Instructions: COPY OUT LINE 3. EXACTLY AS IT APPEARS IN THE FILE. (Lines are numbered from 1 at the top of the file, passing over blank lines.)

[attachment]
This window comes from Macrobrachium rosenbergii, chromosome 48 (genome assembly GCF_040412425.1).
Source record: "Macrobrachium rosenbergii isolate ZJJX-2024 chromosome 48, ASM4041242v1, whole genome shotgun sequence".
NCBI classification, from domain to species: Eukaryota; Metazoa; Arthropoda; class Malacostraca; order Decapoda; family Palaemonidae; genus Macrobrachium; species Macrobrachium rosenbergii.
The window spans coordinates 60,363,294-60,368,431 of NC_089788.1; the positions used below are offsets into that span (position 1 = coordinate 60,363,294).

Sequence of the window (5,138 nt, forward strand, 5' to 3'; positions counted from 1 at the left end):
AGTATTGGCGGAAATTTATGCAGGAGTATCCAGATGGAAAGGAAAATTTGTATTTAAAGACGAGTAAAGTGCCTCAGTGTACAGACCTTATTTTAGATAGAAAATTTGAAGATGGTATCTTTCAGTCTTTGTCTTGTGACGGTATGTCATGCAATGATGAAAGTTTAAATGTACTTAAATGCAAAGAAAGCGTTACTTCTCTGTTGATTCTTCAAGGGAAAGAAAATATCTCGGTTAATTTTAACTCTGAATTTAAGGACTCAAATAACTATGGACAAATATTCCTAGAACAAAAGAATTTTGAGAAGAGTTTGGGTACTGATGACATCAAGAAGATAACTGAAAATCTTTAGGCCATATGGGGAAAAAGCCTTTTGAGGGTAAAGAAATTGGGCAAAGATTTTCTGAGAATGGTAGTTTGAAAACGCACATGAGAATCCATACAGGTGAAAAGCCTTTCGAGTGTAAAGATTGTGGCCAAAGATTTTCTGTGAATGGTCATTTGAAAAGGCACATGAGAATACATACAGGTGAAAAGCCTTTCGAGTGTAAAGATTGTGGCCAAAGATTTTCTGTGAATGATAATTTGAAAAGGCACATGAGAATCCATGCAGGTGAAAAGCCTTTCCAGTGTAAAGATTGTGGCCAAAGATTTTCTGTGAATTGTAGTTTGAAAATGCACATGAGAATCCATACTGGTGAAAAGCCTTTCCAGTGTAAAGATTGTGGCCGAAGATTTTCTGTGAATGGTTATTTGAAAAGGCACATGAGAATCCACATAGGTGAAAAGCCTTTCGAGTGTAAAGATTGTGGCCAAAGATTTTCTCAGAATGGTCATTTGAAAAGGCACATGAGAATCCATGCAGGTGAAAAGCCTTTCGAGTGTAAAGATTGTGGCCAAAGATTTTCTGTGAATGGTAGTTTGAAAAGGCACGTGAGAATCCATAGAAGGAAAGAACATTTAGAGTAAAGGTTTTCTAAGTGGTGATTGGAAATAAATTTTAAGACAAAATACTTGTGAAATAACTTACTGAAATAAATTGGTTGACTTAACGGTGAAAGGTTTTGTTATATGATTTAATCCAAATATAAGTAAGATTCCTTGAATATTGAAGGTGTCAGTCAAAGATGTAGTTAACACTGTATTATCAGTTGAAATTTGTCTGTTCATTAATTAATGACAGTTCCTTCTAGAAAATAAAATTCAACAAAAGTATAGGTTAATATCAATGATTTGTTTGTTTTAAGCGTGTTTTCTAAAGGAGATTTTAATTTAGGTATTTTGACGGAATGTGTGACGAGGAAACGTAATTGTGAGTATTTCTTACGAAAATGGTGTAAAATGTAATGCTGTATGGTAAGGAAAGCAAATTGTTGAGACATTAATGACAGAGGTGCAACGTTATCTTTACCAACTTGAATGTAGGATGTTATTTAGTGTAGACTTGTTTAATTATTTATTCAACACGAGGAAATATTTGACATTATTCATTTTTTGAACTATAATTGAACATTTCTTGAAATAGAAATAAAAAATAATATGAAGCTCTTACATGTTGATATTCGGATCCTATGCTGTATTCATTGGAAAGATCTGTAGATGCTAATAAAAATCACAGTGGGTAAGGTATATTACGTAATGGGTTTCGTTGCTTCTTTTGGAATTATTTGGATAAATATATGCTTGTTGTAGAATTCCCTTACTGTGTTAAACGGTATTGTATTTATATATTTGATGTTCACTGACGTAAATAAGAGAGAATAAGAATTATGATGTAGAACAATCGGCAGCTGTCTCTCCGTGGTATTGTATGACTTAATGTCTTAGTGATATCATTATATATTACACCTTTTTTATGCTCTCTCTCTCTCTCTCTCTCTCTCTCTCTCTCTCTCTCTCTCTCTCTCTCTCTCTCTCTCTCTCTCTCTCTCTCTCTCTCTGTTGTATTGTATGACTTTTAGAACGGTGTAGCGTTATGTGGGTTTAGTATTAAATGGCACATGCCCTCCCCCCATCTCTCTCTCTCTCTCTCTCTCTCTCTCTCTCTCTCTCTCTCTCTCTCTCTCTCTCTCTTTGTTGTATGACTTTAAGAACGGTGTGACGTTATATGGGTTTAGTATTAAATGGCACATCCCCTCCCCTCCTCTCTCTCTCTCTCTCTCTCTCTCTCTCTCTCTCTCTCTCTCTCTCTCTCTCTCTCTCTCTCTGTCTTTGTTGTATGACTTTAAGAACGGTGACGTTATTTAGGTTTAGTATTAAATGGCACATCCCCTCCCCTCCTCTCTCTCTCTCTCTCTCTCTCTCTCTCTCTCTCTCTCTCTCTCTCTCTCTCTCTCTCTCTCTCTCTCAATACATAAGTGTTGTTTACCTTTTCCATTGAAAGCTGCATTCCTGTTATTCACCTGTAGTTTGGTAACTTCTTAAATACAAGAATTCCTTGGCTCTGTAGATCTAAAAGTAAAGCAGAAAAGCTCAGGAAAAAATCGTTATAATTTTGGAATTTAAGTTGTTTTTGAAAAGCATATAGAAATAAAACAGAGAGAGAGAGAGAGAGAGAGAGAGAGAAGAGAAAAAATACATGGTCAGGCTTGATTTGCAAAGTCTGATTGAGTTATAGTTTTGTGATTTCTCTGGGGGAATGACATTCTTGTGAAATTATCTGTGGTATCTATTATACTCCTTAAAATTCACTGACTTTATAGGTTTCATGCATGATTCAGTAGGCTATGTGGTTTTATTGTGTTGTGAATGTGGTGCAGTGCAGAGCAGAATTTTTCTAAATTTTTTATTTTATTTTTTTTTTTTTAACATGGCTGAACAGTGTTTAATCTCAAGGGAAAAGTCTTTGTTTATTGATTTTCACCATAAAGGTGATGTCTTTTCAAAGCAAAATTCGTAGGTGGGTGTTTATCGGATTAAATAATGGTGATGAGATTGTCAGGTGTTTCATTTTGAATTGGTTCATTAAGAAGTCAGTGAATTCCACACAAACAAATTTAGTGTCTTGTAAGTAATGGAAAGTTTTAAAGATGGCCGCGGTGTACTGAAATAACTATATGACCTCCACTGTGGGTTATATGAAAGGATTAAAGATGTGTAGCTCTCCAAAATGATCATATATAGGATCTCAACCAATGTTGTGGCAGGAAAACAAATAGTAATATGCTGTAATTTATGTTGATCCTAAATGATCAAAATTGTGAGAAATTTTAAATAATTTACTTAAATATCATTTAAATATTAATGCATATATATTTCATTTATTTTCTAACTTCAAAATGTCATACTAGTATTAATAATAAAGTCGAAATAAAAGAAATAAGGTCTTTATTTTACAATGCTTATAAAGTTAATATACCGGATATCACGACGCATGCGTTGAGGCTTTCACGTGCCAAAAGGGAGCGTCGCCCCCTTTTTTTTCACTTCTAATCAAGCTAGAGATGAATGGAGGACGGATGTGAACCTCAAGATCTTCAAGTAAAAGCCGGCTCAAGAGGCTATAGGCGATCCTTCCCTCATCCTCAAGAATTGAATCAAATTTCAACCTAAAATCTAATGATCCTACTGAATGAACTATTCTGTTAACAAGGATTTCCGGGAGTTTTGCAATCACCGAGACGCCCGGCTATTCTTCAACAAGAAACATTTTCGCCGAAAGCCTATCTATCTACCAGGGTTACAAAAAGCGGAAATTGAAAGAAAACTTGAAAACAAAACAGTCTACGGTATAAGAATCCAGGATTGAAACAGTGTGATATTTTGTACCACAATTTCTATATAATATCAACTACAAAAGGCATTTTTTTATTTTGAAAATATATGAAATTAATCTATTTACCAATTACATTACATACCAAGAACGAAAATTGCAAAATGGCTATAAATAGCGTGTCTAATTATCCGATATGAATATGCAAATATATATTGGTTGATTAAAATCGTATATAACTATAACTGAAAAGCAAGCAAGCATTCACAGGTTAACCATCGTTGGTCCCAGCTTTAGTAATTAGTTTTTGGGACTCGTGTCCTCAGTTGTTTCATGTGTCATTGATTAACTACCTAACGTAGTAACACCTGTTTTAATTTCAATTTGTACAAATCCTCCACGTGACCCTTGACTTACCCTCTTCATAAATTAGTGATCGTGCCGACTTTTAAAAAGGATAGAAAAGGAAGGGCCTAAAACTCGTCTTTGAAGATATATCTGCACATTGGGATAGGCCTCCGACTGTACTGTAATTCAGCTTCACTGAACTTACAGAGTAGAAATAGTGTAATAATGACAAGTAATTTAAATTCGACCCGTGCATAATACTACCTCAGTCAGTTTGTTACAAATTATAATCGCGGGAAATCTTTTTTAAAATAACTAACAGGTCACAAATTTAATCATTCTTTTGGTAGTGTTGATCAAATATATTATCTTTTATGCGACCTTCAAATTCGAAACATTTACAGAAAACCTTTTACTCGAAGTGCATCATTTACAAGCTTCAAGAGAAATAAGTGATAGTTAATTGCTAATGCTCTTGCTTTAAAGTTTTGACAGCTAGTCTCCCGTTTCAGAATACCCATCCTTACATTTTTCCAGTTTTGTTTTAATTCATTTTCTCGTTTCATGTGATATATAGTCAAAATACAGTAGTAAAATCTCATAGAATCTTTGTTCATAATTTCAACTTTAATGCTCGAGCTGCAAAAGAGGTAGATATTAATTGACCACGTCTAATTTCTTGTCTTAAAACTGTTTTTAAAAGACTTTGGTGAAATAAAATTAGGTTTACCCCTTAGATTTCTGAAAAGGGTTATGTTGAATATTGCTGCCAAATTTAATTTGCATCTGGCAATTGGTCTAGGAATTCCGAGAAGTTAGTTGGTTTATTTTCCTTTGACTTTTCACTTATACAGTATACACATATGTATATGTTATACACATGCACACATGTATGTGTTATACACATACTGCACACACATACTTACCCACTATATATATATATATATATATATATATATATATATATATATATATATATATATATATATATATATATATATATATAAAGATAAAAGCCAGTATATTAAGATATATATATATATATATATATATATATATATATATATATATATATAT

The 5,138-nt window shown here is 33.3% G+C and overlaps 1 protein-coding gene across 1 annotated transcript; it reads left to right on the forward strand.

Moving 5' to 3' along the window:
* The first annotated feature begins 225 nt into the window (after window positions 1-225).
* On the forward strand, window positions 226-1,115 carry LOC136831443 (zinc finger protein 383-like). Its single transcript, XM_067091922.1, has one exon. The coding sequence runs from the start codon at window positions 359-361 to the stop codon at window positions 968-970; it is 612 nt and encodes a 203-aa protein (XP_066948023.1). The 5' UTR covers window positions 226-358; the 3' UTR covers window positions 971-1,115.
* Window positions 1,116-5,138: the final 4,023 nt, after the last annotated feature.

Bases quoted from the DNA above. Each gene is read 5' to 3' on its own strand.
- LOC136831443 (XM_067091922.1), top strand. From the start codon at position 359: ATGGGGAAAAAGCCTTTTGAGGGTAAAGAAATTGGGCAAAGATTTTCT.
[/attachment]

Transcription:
NCBI classification, from domain to species: Eukaryota; Metazoa; Arthropoda; class Malacostraca; order Decapoda; family Palaemonidae; genus Macrobrachium; species Macrobrachium rosenbergii.